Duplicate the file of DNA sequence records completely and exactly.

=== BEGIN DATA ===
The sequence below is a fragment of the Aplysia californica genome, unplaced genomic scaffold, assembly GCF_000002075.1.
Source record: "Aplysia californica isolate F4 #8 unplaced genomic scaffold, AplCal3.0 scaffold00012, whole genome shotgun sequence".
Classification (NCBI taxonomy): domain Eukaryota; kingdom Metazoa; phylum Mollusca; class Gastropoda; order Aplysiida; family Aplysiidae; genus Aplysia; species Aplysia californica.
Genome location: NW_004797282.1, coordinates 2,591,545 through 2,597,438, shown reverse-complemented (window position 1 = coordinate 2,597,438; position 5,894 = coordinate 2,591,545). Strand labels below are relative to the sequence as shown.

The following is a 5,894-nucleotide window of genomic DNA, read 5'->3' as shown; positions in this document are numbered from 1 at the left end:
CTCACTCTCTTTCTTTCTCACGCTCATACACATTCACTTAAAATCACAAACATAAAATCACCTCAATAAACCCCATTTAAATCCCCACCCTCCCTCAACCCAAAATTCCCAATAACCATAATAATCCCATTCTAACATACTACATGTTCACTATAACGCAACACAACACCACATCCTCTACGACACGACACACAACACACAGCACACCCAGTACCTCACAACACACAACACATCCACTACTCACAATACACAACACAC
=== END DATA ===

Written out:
The sequence below is a fragment of the Aplysia californica genome, unplaced genomic scaffold, assembly GCF_000002075.1.
Source record: "Aplysia californica isolate F4 #8 unplaced genomic scaffold, AplCal3.0 scaffold00012, whole genome shotgun sequence".
Classification (NCBI taxonomy): domain Eukaryota; kingdom Metazoa; phylum Mollusca; class Gastropoda; order Aplysiida; family Aplysiidae; genus Aplysia; species Aplysia californica.
Genome location: NW_004797282.1, coordinates 2,591,545 through 2,597,438, shown reverse-complemented (window position 1 = coordinate 2,597,438; position 5,894 = coordinate 2,591,545). Strand labels below are relative to the sequence as shown.

The following is a 5,894-nucleotide window of genomic DNA, read 5'->3' as shown; positions in this document are numbered from 1 at the left end:
CTCACTCTCTTTCTTTCTCACGCTCATACACATTCACTTAAAATCACAAACATAAAATCACCTCAATAAACCCCATTTAAATCCCCACCCTCCCTCAACCCAAAATTCCCAATAACCATAATAATCCCATTCTAACATACTACATGTTCACTATAACGCAACACAACACCACATCCTCTACGACACGACACACAACACACAGCACACCCAGTACCTCACAACACACAACACATCCACTACTCACAATACACAACACAC